Photo/Illutration Coach Asako Takakura, front center, with members of the national squad outside Paris on June 6 ahead of the opening of the Women's World Cup (The Asahi Shimbun)

The FIFA Women’s World Cup, a soccer championship, has opened in France.

Two World Cups ago, in 2011, Nadeshiko Japan, as the country’s national team is called, defeated the United States in a thrilling final.

The first World Cup championship for Japan brought positive hopes and vigor to the nation, which was covered in gloom following the Great East Japan Earthquake, tsunami and Fukushima nuclear disaster earlier in the year.

The United States got its revenge on Japan in the final of the following event in 2015, but the Nadeshiko players still left a strong impression, as they drew on their strength of organization to counter the power and speed of their well-built opponents.

We hope the team will do an equally spectacular job during the latest event as well.

The history of women’s soccer in Japan has never been an easy one.

The semipro Nadeshiko League was established in 1989, but a number of corporate supporters withdrew from it in the latter half of the 1990s as a result of the collapse of the asset-inflated economic growth of the preceding decade.

The Nadeshiko League was driven, at one time, to the verge of going out of existence, but it worked hard to put itself back on its feet by forging ties with different parties, including hosting local governments and the men’s professional J.League.

Thanks to the Nadeshiko League’s earnest efforts and its good results at World Cup events, more athletes now aspire to be in the league, which has expanded to comprise as many as three divisions.

That said, athletes in the league are still facing a tough climate.

Nadeshiko League Division 1 contests drew only 1,414 spectators on average per match during the last season. The crowd size has remained modest, except that it rose to 2,796 spectators per match in 2011, the year of Japan’s World Cup victory.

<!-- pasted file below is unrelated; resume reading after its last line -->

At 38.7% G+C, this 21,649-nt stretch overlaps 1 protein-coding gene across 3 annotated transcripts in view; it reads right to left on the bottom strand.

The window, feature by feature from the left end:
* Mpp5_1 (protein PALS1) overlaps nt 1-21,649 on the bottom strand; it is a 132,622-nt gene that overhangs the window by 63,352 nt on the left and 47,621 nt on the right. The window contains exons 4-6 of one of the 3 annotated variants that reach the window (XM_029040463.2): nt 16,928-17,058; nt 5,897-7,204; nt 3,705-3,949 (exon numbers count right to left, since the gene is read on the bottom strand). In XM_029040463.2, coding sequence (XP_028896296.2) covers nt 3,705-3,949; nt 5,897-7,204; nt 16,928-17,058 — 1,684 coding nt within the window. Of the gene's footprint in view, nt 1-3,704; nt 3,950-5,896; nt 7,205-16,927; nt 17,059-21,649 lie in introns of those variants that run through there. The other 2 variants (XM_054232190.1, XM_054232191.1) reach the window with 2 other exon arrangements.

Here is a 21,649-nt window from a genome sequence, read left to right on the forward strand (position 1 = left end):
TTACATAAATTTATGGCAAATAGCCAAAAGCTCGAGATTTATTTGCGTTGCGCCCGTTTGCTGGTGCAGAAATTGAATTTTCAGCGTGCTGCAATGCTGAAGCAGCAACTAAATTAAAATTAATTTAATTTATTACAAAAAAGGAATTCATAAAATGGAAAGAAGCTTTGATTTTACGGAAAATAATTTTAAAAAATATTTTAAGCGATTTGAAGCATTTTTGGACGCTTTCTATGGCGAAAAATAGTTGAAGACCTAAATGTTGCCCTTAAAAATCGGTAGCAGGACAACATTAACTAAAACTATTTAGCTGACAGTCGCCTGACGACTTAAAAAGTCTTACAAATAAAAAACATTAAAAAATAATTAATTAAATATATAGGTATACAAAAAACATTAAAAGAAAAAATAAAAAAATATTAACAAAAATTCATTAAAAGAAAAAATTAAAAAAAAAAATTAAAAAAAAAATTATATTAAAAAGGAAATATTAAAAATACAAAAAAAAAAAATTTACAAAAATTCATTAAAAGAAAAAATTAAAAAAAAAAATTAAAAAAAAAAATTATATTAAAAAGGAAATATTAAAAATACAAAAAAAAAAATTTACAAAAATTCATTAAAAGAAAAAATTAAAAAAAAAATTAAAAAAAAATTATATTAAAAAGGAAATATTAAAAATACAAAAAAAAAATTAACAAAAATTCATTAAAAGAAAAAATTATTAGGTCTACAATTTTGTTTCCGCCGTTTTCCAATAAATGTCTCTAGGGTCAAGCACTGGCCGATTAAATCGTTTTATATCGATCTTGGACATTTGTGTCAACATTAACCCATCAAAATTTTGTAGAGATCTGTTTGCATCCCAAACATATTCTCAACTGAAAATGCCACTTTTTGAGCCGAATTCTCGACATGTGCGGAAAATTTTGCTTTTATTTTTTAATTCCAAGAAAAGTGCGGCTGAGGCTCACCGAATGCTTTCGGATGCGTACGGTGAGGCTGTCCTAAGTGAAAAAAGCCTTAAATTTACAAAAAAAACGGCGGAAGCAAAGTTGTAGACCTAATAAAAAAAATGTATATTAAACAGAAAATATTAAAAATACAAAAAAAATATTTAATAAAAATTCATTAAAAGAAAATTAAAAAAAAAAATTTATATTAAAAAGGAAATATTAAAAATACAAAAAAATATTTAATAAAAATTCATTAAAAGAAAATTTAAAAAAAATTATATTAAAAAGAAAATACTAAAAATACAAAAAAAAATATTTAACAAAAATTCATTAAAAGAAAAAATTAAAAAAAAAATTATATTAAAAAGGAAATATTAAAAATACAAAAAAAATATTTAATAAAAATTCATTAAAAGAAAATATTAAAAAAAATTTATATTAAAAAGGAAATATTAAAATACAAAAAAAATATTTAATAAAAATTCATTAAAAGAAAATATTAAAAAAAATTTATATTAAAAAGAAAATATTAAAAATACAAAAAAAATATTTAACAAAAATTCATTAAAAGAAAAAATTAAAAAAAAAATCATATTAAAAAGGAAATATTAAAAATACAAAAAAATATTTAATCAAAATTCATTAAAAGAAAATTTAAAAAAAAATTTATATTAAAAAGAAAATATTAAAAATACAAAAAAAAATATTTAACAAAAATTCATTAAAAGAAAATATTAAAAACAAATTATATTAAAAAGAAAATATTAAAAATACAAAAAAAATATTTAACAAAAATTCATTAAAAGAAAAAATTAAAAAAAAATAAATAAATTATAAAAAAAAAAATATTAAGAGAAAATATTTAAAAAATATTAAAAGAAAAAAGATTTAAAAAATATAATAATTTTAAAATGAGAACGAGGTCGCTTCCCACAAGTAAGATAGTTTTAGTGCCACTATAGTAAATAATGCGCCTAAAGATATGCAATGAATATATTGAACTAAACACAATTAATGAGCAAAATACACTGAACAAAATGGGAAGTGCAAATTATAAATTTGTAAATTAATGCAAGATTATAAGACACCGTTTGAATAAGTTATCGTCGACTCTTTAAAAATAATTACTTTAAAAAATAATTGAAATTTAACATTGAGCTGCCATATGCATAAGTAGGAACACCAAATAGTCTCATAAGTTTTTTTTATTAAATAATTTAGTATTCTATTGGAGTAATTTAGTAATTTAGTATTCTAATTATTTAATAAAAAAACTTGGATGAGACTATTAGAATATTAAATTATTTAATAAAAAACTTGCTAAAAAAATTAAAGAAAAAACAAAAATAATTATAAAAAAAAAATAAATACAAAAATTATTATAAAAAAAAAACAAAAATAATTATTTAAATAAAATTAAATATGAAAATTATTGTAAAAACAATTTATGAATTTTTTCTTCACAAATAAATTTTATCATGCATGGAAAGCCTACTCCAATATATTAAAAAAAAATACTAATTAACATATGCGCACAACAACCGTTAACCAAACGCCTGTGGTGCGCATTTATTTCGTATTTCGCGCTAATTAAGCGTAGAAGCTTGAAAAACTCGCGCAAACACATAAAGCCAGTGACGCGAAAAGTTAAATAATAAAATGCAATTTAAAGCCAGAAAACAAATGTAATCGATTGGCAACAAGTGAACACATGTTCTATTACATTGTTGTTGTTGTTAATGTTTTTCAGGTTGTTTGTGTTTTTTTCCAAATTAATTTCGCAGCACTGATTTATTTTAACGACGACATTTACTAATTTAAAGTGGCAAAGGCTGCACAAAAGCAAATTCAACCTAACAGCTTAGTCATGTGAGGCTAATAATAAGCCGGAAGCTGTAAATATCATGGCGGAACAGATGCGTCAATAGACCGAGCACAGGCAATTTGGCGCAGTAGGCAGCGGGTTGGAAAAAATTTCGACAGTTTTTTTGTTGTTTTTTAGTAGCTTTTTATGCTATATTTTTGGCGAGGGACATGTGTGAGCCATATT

Only 10 percent of the 250 athletes in Division 1 are making a living by soccer. Many are toiling at other jobs or working part time as they play in the league.

There is no quick remedy to the situation, except making down-to-earth efforts to expand the base of fans of women’s soccer, ranging from children to the elderly.

It is significant in that context that several entities, including clubs, high schools and a university, are pursuing their potential in women’s soccer, including by providing opportunities for studying soccer abroad or by joining futsal leagues.

Japan’s national team has adopted new arrangements ahead of the current World Cup.

For the first time, for example, a mental trainer has been accompanying the team from its training camp.

The measure is aimed at relieving athletes from their anxiety so they can exert their full powers throughout the month-long event.

Nadeshiko Japan is also being directed by Asako Takakura, its first female coach.

Female athletes face tough requirements in managing their own physical conditioning, including in dealing with their menses. There is an urgent need for developing more female instructors, given the reality of endless disclosures of sexual harassment in the sporting world.

There are also hopes that the morale of female athletes will rise further if a role model has been established, with an experienced female athlete with a proven track record being assigned to coach a national team.

No one probably thinks any longer that soccer is a sport exclusively for men.

We are not just talking about players and coaches. It is no longer uncommon in Europe to see a female referee blowing a whistle in a men’s match.

The endeavors of women throughout all times and across all borders have turned soccer into what it is today.

We hope the Nadeshiko’s performance in France will also help carve out a bright tomorrow for soccer and a bright future for sports at large.

--The Asahi Shimbun, June 8